Fixed electrode 34 includes cutout portions 39 around signal wires 46 and contact structures 40, 42 and 44 to isolate the contact pads and wiring. In particular, fixed electrode 34 includes cutout portions 39 having configurations which follow the contour of signal wires 46 and contact structures 40, 42 and 44 as shown in FIGS. 1 and 2 b. More specifically, fixed electrode 34 is configured to have edges within cutout portions 39 which are spaced a substantially uniform distance from signal wires 46 and contact structures 40, 42 and 44. In other embodiments, fixed electrode 34 may be configured to have edges which are not spaced a uniform distance around signal wires 46 and contact structures 40, 42 and 44. In any case, fixed electrode 34 may additionally or alternatively include a central cutout-portion. In other embodiments, fixed electrode 34 may be segmented into two or more electrodes. Consequently, the MEMS switch provided herein may include different configurations of fixed electrodes.

FIG. 3 illustrates an exemplary configuration of a fixed electrode having different cutout portion shapes than cutout portions 39 shown in FIGS. 1 and 2 b. In particular, FIG. 3 illustrates a plan view of the lower components of a MEMS switch with fixed electrode 55 having edges characterizing cutout portions 59. As shown in FIG. 3, fixed electrode 55 is configured such that cutout portions 59 span across relatively large regions of an underlying substrate between fixed electrode 55 and signal wires 46. In some embodiments, it may be advantageous to configure fixed electrode 55 to have cutout portions 59 span across regions an underlying substrate which correspond to portions of an overlying moveable electrode which are particularly susceptible to collapsing. For example, an area of a moveable electrode which does not have a support arm aligned along the side of the electrode (the relative configuration of having a support arm aligned along the side of an electrode is described in more detail below in reference to support arms 50) may be more susceptible to collapsing than other areas of the moveable electrode. Configuring fixed electrode 55 to have cutout portions span across regions of an underlying substrate which correspond to such areas of a moveable electrode may advantageously prevent shorting between the two actuating electrodes, improving the reliability of the switch. Although the MEMS switch provided herein is specifically configured to prevent the collapse and/or bending of a moveable electrode relative to a fixed electrode, the configuration of fixed electrode 55 in FIG. 3 may provide a manner in which to avoid having the two electrodes contact in the event a moveable electrode does bend in the MEMS switch configuration provided herein.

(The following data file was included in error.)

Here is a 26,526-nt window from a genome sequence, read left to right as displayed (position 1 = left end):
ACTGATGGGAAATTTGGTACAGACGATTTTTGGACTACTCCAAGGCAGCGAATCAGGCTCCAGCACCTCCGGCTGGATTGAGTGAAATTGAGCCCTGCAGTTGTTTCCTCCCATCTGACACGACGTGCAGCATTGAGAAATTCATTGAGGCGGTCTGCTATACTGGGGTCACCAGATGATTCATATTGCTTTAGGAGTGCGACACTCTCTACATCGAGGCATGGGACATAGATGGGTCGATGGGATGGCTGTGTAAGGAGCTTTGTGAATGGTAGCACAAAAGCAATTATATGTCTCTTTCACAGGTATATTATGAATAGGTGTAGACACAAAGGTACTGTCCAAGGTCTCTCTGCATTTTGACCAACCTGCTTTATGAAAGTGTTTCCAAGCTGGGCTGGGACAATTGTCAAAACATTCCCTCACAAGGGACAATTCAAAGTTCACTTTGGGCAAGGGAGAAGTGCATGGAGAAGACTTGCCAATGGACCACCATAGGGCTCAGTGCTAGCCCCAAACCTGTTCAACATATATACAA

One disadvantage of enlarging the cutout portions of a fixed electrode around signal wires 46 and contact structures 40, 42 and 44 is that a larger actuation voltage may be needed to bring a moveable electrode down in contact with contact structures 40, 42 and 44 for a given amount of contact force. As noted above, increasing the actuation voltage of a switch may be undesirable in some cases. As such, in some embodiments, the fixed electrode 48 may be configured such that the actuation voltage of the switch may be maintained under a particular specification. Consequently, the configuration of the fixed electrode included in the MEMS switch provided herein is not restricted to the configurations shown in FIGS. 1 and 3. In particular, the fixed electrode included in the MEMS switch provided herein may be configured to have any size and shape of cutout portions around signal wires 46 and contact structures 40, 42 and 44, including larger and smaller spaces extending from one or both sides of signal wires 46 as well as from portions of contact structures 40, 42 and 44 as compared to the configurations shown in FIGS. 1 and 3.